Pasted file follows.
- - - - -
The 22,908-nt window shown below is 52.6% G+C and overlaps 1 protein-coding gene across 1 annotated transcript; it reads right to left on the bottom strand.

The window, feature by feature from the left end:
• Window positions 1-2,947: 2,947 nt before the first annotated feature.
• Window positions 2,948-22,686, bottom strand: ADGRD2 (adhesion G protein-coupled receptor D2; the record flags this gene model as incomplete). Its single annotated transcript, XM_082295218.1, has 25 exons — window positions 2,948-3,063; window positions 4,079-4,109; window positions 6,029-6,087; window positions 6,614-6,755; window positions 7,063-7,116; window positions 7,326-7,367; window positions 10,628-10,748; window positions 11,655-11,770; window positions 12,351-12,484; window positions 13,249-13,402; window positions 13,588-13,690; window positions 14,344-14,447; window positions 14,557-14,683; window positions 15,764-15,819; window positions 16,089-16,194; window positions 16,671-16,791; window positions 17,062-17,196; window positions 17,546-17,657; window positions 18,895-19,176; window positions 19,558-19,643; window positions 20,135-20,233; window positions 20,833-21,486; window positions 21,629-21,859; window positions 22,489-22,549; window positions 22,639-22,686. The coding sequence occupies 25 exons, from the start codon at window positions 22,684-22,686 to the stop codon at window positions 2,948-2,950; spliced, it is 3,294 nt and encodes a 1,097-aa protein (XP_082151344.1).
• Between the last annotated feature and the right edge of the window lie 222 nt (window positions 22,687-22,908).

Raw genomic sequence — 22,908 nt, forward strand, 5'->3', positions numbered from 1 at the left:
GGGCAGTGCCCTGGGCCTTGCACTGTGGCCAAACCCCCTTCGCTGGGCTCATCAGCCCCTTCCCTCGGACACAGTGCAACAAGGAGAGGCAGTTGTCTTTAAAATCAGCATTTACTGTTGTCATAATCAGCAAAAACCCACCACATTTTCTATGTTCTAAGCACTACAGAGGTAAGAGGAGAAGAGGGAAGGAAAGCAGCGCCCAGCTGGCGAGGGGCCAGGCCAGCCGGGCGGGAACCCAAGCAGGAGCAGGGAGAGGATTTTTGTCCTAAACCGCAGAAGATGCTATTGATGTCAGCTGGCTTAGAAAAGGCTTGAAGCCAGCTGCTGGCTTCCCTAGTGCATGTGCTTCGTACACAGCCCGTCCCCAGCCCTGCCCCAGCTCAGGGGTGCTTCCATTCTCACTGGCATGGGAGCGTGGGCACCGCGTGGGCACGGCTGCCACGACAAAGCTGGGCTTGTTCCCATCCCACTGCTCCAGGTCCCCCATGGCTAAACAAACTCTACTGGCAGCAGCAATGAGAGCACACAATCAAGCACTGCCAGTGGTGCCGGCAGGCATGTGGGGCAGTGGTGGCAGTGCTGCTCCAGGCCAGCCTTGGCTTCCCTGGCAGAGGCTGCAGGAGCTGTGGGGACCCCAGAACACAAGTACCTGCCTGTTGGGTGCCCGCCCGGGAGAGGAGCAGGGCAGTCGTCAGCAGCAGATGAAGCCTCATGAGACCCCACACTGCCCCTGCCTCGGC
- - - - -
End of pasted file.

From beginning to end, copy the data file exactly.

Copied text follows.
The 22,908-nt window shown below is 52.6% G+C and overlaps 1 protein-coding gene across 1 annotated transcript; it reads right to left on the bottom strand.

The window, feature by feature from the left end:
• Window positions 1-2,947: 2,947 nt before the first annotated feature.
• Window positions 2,948-22,686, bottom strand: ADGRD2 (adhesion G protein-coupled receptor D2; the record flags this gene model as incomplete). Its single annotated transcript, XM_082295218.1, has 25 exons — window positions 2,948-3,063; window positions 4,079-4,109; window positions 6,029-6,087; window positions 6,614-6,755; window positions 7,063-7,116; window positions 7,326-7,367; window positions 10,628-10,748; window positions 11,655-11,770; window positions 12,351-12,484; window positions 13,249-13,402; window positions 13,588-13,690; window positions 14,344-14,447; window positions 14,557-14,683; window positions 15,764-15,819; window positions 16,089-16,194; window positions 16,671-16,791; window positions 17,062-17,196; window positions 17,546-17,657; window positions 18,895-19,176; window positions 19,558-19,643; window positions 20,135-20,233; window positions 20,833-21,486; window positions 21,629-21,859; window positions 22,489-22,549; window positions 22,639-22,686. The coding sequence occupies 25 exons, from the start codon at window positions 22,684-22,686 to the stop codon at window positions 2,948-2,950; spliced, it is 3,294 nt and encodes a 1,097-aa protein (XP_082151344.1).
• Between the last annotated feature and the right edge of the window lie 222 nt (window positions 22,687-22,908).

Raw genomic sequence — 22,908 nt, forward strand, 5'->3', positions numbered from 1 at the left:
GGGCAGTGCCCTGGGCCTTGCACTGTGGCCAAACCCCCTTCGCTGGGCTCATCAGCCCCTTCCCTCGGACACAGTGCAACAAGGAGAGGCAGTTGTCTTTAAAATCAGCATTTACTGTTGTCATAATCAGCAAAAACCCACCACATTTTCTATGTTCTAAGCACTACAGAGGTAAGAGGAGAAGAGGGAAGGAAAGCAGCGCCCAGCTGGCGAGGGGCCAGGCCAGCCGGGCGGGAACCCAAGCAGGAGCAGGGAGAGGATTTTTGTCCTAAACCGCAGAAGATGCTATTGATGTCAGCTGGCTTAGAAAAGGCTTGAAGCCAGCTGCTGGCTTCCCTAGTGCATGTGCTTCGTACACAGCCCGTCCCCAGCCCTGCCCCAGCTCAGGGGTGCTTCCATTCTCACTGGCATGGGAGCGTGGGCACCGCGTGGGCACGGCTGCCACGACAAAGCTGGGCTTGTTCCCATCCCACTGCTCCAGGTCCCCCATGGCTAAACAAACTCTACTGGCAGCAGCAATGAGAGCACACAATCAAGCACTGCCAGTGGTGCCGGCAGGCATGTGGGGCAGTGGTGGCAGTGCTGCTCCAGGCCAGCCTTGGCTTCCCTGGCAGAGGCTGCAGGAGCTGTGGGGACCCCAGAACACAAGTACCTGCCTGTTGGGTGCCCGCCCGGGAGAGGAGCAGGGCAGTCGTCAGCAGCAGATGAAGCCTCATGAGACCCCACACTGCCCCTGCCTCGGC